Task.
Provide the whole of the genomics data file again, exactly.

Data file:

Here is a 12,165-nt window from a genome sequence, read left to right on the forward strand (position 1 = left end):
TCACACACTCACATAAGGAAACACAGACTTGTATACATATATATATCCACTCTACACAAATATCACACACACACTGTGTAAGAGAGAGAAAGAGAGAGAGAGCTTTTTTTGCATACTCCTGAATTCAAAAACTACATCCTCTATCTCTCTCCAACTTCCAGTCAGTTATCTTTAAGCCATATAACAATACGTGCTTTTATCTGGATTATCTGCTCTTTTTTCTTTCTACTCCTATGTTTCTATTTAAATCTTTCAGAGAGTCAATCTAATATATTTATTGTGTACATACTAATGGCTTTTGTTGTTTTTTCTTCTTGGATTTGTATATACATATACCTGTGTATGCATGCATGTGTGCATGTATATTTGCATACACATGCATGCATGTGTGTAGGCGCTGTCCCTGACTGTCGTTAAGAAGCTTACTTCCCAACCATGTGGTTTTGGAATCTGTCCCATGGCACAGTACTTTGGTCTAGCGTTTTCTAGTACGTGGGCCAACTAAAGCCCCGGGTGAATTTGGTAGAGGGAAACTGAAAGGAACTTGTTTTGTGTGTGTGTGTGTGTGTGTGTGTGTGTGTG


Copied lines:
Here is a 12,165-nt window from a genome sequence, read left to right on the forward strand (position 1 = left end):
TCACACACTCACATAAGGAAACACAGACTTGTATACATATATATATCCACTCTACACAAATATCACACACACACTGTGTAAGAGAGAGAAAGAGAGAGAGAGCTTTTTTTGCATACTCCTGAATTCAAAAACTACATCCTCTATCTCTCTCCAACTTCCAGTCAGTTATCTTTAAGCCATATAACAATACGTGCTTTTATCTGGATTATCTGCTCTTTTTTCTTTCTACTCCTATGTTTCTATTTAAATCTTTCAGAGAGTCAATCTAATATATTTATTGTGTACATACTAATGGCTTTTGTTGTTTTTTCTTCTTGGATTTGTATATACATATACCTGTGTATGCATGCATGTGTGCATGTATATTTGCATACACATGCATGCATGTGTGTAGGCGCTGTCCCTGACTGTCGTTAAGAAGCTTACTTCCCAACCATGTGGTTTTGGAATCTGTCCCATGGCACAGTACTTTGGTCTAGCGTTTTCTAGTACGTGGGCCAACTAAAGCCCCGGGTGAATTTGGTAGAGGGAAACTGAAAGGAACTTGTTTTGTGTGTGTGTGTGTGTGTGTGTGTGTGTGTG